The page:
The fact that different people respond differently to language makes the challenge of constructing effective messages even more challenging. Here’s where Generative AI can help. More specifically, here is where fintechs can leverage a GenAI language platform that recognizes different consumer behaviors and fine-tunes messages to speak to an individual as if the fintech knows them personally. Persado has worked with digital-first financial institutions, including Ally Bank and SoFi, for years, helping them optimize the language they use to engage with their customers. (See this case study on Persado’s work with Ally Bank).
Different people don’t just react differently to financial services marketing messaging. Reactions to digital marketing messaging from financial services companies also change as economic conditions change. The Persado Content Intelligence team found that from Q1 2020 to Q1 2023, the top-performing emotions and bottom performing emotions across digital marketing campaigns did a complete 180-degree turn. This radical change occurred when consumers went from having less debt and more savings during the pandemic, to having less savings and more debt when inflation began to rise sharply in 2021. With the help of Persado Motivation AI, financial services companies were able to stay ahead of this change. Our customers delivered the highest-performing digital marketing messaging, even as consumer behavior toward financial services shifted.
4. Improve in-platform language experiences
In many organizations—even modern organizations, as many fintechs are—functional silos result in misalignment between different parts of the customer experience. You may have a CX team looking to enable customers to get the most out of the products they have. They operate through a different reporting line from the product or platform teams that build functionality into a fintech’s website or mobile app, however.
For the user experience (UX) experts on the platform side, Generative AI in fintech that has been trained to deliver optimized customer engagement can be a powerful tool. Think of its potential to fine-tune the menus, navigation, pop-ups, and other language-based features that exist within a given platform. These features should be consistent across platforms—though that doesn’t necessarily mean that they should be exactly the same.
Persado has found from working with financial institutions that the highest-performing language may differ by channel. (Hear JP Morgan Chase talk about their experience.) In fact, Urgency language—which is not usually effective in financial context—can be very effective on landing pages.
Don’t forget the potential to deliver personalized experiences through your platforms. When it comes to personalization, many fintech brands prioritize offers and overlook the everyday opportunities to personalize the customer experience. AI could equip companies to identify the types of transactions a customer is more likely to use and place them at the top of the navigation bar or in a “quick access” list on the home page. Generative AI in fintech could further deliver personalized language on web pages or app screens. It could even adjust that language based on consumer behavior in that session.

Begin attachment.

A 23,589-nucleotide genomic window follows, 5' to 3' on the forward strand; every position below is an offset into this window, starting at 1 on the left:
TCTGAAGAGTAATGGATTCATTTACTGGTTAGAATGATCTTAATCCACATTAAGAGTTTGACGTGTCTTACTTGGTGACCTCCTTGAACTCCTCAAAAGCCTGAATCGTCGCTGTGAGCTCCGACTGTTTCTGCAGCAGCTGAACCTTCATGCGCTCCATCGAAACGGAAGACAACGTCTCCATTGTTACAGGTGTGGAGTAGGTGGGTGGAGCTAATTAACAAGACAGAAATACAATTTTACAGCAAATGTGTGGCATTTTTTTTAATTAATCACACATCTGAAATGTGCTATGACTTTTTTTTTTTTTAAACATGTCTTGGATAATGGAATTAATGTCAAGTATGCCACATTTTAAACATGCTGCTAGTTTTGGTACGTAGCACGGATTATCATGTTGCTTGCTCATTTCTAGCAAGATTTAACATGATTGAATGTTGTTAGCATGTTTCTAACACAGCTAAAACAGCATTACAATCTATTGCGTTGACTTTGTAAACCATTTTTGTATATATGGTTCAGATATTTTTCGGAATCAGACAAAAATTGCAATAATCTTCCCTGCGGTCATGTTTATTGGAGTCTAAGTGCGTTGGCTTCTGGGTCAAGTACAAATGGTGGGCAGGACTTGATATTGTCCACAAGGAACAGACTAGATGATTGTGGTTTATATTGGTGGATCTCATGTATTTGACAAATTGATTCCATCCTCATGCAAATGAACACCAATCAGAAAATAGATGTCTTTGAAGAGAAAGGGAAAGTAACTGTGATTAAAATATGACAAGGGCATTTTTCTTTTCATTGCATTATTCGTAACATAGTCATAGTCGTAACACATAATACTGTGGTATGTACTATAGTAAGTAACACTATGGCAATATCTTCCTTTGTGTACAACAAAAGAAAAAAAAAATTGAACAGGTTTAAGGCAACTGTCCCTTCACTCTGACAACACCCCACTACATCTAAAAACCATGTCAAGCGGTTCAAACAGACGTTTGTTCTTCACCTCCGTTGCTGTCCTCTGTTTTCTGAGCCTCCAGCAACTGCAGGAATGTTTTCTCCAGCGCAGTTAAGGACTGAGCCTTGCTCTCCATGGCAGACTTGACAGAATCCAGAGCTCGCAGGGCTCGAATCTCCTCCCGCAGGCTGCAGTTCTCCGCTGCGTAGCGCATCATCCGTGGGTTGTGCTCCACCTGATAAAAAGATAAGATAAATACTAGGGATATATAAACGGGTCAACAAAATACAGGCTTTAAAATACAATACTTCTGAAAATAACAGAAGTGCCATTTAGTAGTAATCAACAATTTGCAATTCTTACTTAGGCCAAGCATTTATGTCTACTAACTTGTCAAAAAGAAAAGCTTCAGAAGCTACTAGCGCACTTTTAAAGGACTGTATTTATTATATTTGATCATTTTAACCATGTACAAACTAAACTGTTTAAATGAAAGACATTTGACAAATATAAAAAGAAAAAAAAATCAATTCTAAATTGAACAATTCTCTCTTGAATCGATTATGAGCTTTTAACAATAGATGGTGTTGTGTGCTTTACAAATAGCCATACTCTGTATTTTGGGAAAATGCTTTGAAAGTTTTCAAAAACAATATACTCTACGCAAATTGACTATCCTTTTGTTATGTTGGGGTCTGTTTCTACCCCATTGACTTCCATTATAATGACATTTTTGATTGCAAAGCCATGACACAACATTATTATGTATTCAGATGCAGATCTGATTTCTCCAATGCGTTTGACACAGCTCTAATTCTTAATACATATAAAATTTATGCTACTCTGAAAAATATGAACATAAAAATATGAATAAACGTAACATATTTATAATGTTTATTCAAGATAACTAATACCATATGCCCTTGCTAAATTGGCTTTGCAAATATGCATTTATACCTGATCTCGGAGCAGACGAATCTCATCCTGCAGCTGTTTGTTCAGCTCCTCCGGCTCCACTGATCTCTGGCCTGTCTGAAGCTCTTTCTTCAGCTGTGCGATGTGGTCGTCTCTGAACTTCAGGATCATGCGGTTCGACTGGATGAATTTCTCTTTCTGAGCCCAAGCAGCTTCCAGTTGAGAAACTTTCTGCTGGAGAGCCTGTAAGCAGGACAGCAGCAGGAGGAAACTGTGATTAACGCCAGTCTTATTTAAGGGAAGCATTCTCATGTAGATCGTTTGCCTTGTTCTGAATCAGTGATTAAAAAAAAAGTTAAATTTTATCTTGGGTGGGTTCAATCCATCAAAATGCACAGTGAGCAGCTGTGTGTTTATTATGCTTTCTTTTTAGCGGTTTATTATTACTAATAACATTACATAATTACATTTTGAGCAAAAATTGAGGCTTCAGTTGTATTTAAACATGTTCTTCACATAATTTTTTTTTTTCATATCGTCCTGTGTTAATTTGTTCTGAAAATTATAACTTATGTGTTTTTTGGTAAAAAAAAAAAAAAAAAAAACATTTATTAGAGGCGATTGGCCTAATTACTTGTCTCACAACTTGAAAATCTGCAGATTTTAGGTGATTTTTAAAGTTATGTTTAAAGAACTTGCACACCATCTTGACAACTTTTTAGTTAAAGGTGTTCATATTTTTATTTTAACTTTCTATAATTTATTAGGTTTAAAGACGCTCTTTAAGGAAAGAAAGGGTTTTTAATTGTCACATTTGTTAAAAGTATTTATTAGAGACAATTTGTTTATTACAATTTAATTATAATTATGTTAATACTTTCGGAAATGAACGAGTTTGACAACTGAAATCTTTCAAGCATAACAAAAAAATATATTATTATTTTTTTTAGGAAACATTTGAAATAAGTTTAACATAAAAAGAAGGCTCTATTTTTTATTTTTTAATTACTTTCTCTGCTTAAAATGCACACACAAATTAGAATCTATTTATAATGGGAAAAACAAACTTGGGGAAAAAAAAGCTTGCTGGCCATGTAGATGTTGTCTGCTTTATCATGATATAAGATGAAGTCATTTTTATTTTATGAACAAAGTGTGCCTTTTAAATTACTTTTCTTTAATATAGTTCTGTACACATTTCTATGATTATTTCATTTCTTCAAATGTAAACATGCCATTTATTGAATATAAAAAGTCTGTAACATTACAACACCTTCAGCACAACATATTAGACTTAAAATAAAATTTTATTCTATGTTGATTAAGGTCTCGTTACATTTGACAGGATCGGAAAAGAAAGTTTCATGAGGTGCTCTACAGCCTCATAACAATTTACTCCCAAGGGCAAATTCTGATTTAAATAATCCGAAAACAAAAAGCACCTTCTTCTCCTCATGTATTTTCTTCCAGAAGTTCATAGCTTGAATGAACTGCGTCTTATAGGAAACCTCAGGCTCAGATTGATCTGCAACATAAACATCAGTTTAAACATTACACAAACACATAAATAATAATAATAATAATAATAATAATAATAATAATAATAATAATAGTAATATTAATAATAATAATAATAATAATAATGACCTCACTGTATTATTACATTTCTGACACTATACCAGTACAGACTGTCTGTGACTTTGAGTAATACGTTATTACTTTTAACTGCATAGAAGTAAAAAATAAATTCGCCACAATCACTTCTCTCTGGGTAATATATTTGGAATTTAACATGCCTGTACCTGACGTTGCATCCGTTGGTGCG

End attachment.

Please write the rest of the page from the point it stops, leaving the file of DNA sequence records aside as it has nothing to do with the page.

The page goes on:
While many traditional financial institutions are catching up, one thing that separates fintechs from banks is the in-app experience. Improving the digital messaging within the app enhances the user experience and helps customers further connect with the brand.
5. Resolve customer service issues in real time
Consumers often embrace fintechs because they offer a more convenient, more immediate, and less expensive way to fulfill everyday needs. But that value proposition comes with a major stipulation. That is, many consumers have a zero-tolerance policy when it comes to fintech service issues. After all, fintech has based its reputation on being a modern and tech-savvy provider. If it then delivers a problem-riddled customer experience, or forces customers to endure circular conversations with ineffective chatbots, the benefit-challenge tradeoff tilts in the wrong direction.
Generative AI in fintech chatbots may provide an additional tool to deliver real-time problem resolution to fintech customers. While “conversational banking” using chatbots has been part of the fintech arsenal for years, previous iterations have relied on pre-written scripts triggered by keywords. This resulted in a very frustrating experience for customers with rare but simple requests as well as for those with more complex issues. If the chatbot also made it difficult to speak to a human about the issue (as many digital-first organizations do), it became a recipe for churn.
Today’s GenAI large language models are much more fluent and more flexible in their ability to interpret the question. As a result, they are already able to handle a broader range of fintech service issues and resolve them in real time, the first time.
Again, while it would be a major improvement to answer a larger number of customer queries automatically and in real time, how you answer also matters. Brand voice, tone, and customer relationship awareness could all elevate a chatbot interaction. That makes it more human and more valuable for your brand.
It is also important to be aware of the risks and challenges with GenAI powered chatbots, including security risks. Strong security features and embedded fraud detection capabilities may be necessary to mitigate these risks.
Generative AI has transitioned from tech hype to applied technology that delivers concrete business value. The organizations experimenting and exploring ways to leverage Generative AI in fintech will be among the first to achieve results in this fast-changing space. Persado’s enterprise-grade security, compliance, and performance-driven language model is trusted by top financial services companies. To learn more about how Persado helps fintech companies leverage Generative AI to motivate customers to engage and act, reach out and schedule a demo.